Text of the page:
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Plant & Pest Advisory > Field & Forage Crops

Contact Information

The points of contact between Rutgers Cooperative Extension Service and the grower & business communities are the NJ County Agricultural Agents. The agents are a tremendous source of information for both new and experienced growers.
Visit your local county extension office.

Thursday, January 17, 2013

Agritourism Risk Management Workshop

Rutgers NJAES Agritourism Working Group presents:

Agritourism Risk Management Workshop 
Date: Monday, February 25, 2013
Location: Rutgers NJAES Cooperative Extension
of Burlington County 
2 Academy Dr., Westampton, NJ

This workshop is being offered to go over some of the risk management issues that may come up on the farm when agritourism marketing is offered.

Monday, January 14, 2013

Soybean Storage and Drying Tips

With the high price of soybeans and good yields this past fall there are a lot of stored beans in NJ that will need attension during the winter and spring to maintain good quality. The following is information on a webinar by one of the nation's top drying and storage experts who also will be a presenter at the February 13 statewide soybean producers meeting. Viewing this webinar in advance of the meeting will give you an opportunity to get important questions answered.
Zane R. Helsel

Statewide Soybean Producers Meeting February 13

The NJ Soybean Board (check-off program) is again sponsoring a Statewide Soybean Producers meeting at the Rutgers Ecocomplex from 9-3pm on February 13. Topics will include marketing, drying and storage, pest control updates (pesticide credits are being applied for) and other important topics. You can register free by calling 609--585-6871 which will also entitle you to a free breakfast and lunch.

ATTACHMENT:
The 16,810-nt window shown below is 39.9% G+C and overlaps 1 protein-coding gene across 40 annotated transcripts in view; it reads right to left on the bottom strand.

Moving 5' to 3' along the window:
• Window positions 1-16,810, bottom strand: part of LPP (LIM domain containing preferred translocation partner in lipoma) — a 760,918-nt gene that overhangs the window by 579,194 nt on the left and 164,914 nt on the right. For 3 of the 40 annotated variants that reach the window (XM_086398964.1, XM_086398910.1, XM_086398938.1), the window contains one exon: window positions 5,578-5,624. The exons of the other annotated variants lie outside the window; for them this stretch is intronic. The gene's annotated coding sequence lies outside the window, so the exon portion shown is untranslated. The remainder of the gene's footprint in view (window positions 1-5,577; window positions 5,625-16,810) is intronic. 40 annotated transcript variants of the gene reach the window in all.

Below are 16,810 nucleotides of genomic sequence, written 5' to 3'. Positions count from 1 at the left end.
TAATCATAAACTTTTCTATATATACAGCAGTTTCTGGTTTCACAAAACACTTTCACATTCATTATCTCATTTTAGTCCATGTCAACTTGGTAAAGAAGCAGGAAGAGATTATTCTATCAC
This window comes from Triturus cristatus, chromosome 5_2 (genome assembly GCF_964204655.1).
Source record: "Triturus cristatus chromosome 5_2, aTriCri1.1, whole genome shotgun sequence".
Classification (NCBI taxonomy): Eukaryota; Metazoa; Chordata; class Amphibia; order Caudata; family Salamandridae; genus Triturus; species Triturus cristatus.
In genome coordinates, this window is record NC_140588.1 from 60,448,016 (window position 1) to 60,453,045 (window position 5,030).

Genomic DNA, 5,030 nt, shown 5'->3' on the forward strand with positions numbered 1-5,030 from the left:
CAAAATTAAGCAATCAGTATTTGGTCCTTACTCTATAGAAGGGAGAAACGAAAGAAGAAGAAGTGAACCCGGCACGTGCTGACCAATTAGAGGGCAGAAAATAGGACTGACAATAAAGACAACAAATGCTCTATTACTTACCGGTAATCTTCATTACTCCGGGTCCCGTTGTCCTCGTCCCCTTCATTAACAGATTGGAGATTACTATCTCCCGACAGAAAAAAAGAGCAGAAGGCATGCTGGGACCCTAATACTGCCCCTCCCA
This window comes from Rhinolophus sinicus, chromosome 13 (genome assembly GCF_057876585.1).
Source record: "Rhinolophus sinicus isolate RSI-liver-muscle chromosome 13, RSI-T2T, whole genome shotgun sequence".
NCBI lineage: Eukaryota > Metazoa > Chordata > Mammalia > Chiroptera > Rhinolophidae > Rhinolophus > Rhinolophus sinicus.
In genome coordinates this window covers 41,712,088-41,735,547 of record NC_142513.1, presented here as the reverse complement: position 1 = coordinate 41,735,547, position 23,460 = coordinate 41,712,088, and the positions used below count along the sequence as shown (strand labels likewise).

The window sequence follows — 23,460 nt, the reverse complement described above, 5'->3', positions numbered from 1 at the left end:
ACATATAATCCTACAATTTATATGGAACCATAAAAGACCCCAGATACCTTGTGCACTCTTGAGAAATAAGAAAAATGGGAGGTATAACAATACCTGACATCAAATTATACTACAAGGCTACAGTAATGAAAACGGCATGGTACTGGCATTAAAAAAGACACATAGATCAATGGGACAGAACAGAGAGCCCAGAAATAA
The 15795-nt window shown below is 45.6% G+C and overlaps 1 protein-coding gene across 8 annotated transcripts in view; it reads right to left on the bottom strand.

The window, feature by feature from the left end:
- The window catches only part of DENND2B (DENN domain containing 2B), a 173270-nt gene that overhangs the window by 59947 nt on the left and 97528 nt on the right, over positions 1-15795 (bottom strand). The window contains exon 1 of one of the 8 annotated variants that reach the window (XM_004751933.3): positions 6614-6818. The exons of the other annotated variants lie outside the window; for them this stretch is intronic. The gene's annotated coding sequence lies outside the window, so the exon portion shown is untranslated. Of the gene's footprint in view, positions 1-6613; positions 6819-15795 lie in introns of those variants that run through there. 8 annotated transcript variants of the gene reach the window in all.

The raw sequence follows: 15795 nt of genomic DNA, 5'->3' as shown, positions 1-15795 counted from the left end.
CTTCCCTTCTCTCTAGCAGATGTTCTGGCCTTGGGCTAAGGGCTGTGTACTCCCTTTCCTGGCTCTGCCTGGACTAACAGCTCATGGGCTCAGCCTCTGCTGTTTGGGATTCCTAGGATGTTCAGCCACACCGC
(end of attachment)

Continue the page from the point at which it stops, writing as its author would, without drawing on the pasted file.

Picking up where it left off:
Zane R. Helsel

Wednesday, January 2, 2013

Winter Water needs for Livestock

- Mike Westendorf

With winter now upon us along with the erratic weather patterns which have affected New Jersey and parts of the rest of the country, it is wise to act now to guarantee winter water supplies. In January and February, when weather gets the coldest, water availability for domestic livestock animals can become a concern.

Water is the most abundant, cheapest, and least understood of all nutrients required for livestock production. We become concerned with water only when it is in short supply or contamination is suspected. If subfreezing temperatures turn water into a frozen nutrient, it will mean trouble for domestic livestock. Livestock will suffer more quickly from the lack of water than any other nutrient. The stresses on an animal caused by cold, wet winter weather require an animal's digestive system and metabolic processes to function at peak efficiency to convert feedstuffs to energy so they can remain warm, healthy, and productive.